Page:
Ian Boden

Why we need to bring the bridging mentality to BTL



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It's now just over two months since LendInvest formally launched into the buy-to-let market, though it is a market that we have been interested in for a long time.

Yet it’s remarkable just how different the sector looks today compared with only a few years ago.

A clear sign of the way that the buy-to-let market is developing is the way that the products on offer are shifting. For many years, the vast majority of the products on offer have been designed with a single property in mind, as if this individual investment is all that the borrower needs to think about.

That was appropriate for the buy-to-let market as it was then, where there were professional landlords building sizeable portfolios, but the ‘dinner party landlord’ with one or two investment properties were also a sizeable player.

But times are different now, and the increasing number of limited company loans is a good example of that. The buy-to-let market has undergone a succession of fundamental changes in recent years: additional stamp duty on second homes, stripping back the tax relief on offer, changes to the way loans are underwritten, for example.

Each of these changes have made life harder for all property investors, though the truth is that those for whom property is a business rather than a hobby or sideline are better placed to deal with them.

That’s why the make-up of the landlord market is shifting. We constantly hear stories about the numbers of landlords who are put off by the tax and regulatory changes, who are looking to sell up.

Figures from Countrywide last year, for example, suggested that the number of landlords active in the market had fallen by 154,000 since 2015, while the latest research from the National Landlords Association has suggested that as many as 20% of its members are looking to reduce the number of properties they own in the coming year.

But this is only half the story. Yes, the overall number of landlords is falling, but that’s because the part-time landlords are getting out. The professionals are staying and expanding their portfolios. That same Countrywide research highlighted that though landlord numbers were dropping, the number of properties available to rent had jumped by 200,000 over the same period.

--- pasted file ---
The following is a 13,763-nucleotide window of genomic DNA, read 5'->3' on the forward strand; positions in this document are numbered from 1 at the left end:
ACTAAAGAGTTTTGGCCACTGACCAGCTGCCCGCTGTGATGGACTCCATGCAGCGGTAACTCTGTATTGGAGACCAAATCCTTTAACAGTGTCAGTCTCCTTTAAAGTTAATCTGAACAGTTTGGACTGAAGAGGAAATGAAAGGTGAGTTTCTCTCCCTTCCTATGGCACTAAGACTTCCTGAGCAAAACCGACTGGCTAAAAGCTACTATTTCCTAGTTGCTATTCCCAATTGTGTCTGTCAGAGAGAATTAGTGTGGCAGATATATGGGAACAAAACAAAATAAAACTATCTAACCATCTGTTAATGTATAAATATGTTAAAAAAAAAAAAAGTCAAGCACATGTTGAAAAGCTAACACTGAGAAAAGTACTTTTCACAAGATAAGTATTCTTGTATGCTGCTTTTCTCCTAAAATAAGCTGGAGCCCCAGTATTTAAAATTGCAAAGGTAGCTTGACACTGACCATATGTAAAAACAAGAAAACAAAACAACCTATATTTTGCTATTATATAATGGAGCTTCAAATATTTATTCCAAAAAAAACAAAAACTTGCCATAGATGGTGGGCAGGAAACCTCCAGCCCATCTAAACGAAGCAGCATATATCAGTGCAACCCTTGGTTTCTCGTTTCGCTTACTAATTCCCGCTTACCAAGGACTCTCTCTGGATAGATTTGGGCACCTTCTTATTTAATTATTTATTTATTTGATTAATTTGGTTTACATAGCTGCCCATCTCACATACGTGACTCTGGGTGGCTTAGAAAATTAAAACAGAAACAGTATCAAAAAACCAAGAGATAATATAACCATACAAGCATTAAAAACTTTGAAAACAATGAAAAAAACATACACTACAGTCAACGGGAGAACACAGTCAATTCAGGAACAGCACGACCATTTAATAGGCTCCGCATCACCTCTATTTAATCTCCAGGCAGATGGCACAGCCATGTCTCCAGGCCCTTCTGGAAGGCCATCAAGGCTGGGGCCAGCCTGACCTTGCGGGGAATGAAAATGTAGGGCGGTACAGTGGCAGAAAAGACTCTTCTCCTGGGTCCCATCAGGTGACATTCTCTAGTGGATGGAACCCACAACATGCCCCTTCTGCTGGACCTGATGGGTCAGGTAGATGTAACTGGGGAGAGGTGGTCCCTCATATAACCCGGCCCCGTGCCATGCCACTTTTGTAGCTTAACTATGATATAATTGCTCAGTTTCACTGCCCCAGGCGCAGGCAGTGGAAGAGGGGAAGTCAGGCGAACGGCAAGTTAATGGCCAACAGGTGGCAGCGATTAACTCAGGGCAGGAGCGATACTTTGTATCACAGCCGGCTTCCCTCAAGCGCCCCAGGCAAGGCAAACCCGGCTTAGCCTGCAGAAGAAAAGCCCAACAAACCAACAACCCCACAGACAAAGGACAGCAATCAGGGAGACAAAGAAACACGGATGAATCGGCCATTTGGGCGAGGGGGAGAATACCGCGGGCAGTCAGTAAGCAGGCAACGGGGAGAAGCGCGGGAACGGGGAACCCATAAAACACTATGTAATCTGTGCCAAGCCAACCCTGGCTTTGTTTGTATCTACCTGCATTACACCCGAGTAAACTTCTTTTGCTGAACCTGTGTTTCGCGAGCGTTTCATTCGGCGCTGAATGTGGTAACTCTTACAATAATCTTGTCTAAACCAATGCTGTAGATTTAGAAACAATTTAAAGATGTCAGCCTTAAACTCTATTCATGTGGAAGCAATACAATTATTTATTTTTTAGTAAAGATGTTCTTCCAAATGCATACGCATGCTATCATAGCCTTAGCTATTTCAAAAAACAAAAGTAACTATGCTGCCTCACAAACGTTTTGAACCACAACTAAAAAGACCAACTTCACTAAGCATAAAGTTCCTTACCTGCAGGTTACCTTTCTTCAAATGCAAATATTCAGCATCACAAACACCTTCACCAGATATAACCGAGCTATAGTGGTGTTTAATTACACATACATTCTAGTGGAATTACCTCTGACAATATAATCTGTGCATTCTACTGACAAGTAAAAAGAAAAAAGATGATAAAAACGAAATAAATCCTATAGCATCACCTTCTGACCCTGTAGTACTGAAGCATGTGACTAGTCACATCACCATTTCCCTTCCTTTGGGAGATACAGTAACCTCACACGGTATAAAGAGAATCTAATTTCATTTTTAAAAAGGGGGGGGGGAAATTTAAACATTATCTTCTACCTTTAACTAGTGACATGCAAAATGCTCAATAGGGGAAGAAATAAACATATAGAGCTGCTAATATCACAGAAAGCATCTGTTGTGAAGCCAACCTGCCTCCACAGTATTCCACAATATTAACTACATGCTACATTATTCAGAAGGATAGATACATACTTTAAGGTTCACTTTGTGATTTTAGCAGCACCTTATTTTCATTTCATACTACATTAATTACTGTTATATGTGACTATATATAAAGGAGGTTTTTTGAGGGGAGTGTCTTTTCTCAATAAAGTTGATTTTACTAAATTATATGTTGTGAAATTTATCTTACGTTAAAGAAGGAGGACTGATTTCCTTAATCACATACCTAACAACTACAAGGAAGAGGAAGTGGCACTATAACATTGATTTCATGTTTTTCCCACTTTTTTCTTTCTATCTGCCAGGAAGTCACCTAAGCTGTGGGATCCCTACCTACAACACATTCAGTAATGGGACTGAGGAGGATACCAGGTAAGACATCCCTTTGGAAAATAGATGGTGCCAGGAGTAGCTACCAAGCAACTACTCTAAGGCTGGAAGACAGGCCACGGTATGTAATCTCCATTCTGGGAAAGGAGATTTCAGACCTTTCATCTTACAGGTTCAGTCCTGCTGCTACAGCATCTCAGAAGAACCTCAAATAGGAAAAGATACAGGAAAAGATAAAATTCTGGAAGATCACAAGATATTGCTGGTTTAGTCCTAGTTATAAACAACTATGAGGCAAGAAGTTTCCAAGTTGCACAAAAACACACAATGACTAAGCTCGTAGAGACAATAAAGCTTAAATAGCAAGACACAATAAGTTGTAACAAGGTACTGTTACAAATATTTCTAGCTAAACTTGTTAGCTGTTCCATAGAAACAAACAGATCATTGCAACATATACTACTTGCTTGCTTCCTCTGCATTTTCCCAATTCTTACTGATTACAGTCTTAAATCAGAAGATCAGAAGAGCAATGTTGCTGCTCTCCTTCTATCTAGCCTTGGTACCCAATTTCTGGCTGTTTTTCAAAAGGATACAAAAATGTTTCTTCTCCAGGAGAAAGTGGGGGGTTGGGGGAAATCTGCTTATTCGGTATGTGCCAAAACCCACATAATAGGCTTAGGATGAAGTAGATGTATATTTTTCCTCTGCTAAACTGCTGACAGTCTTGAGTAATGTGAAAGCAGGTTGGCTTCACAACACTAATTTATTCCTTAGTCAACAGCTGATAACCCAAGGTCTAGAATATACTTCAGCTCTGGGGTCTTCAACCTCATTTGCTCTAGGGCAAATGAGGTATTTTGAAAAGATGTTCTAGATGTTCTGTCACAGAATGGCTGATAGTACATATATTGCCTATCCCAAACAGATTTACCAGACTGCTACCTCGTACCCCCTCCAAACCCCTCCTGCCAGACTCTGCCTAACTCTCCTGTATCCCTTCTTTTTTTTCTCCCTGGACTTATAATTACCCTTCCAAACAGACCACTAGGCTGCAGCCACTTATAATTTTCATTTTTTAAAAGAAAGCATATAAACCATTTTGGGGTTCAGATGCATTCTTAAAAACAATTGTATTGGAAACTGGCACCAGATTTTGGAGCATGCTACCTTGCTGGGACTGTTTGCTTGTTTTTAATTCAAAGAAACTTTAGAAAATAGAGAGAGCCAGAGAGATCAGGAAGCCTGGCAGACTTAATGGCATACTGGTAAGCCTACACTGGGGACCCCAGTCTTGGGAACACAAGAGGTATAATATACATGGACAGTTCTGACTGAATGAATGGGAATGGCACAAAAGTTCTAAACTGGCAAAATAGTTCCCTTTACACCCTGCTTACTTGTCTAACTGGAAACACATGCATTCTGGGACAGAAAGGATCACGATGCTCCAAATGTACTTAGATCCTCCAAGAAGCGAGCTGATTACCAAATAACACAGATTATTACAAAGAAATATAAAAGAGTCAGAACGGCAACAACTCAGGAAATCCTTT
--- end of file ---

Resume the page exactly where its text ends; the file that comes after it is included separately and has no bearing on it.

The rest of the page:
While there is so much focus on how the make-up of the average landlord is changing, there is precious little on how their approach to funding and what they look for from a lender must change too.

In previous years, it was understandable that mainstream lenders could play a larger role in the buy-to-let market – the product design and service on offer didn’t need to be all that different from the way they put together residential mortgages, as the borrowers were often the ‘dinner party landlords’.

But professional investors need something different from their lenders. They need lenders who understand that they are running a business, who can essentially bring a commercial lending approach to buy-to-let, rather than a residential lending one.

As one of the success stories of the resurgence of the bridging market, we have seen first-hand exactly what these property professionals need. It’s not so much a question of pure speed, but of nimbleness, being able to provide these investors with the backing they need and being flexible enough to understand that all property projects are slightly different.

It’s not all about rate either; we know that brokers and their clients are far more concerned about lenders who can provide more comprehensive support and can guarantee delivery of those funds, rather than the odd percentage point here or there.

As the landlord market changes, the lenders active in that market need to change too, and the truth is that innovation is more likely to come from lenders who bring a commercial understanding to the table. For too long buy-to-let products have resembled rebadged residential products, but the time has come to apply the mentality of bridging to the buy-to-let market.

The landlords of tomorrow are not those who have taken a punt on a property, but those for whom property is the day job. Lenders need to better understand exactly what those borrowers need from them and rise to that challenge.

 

 

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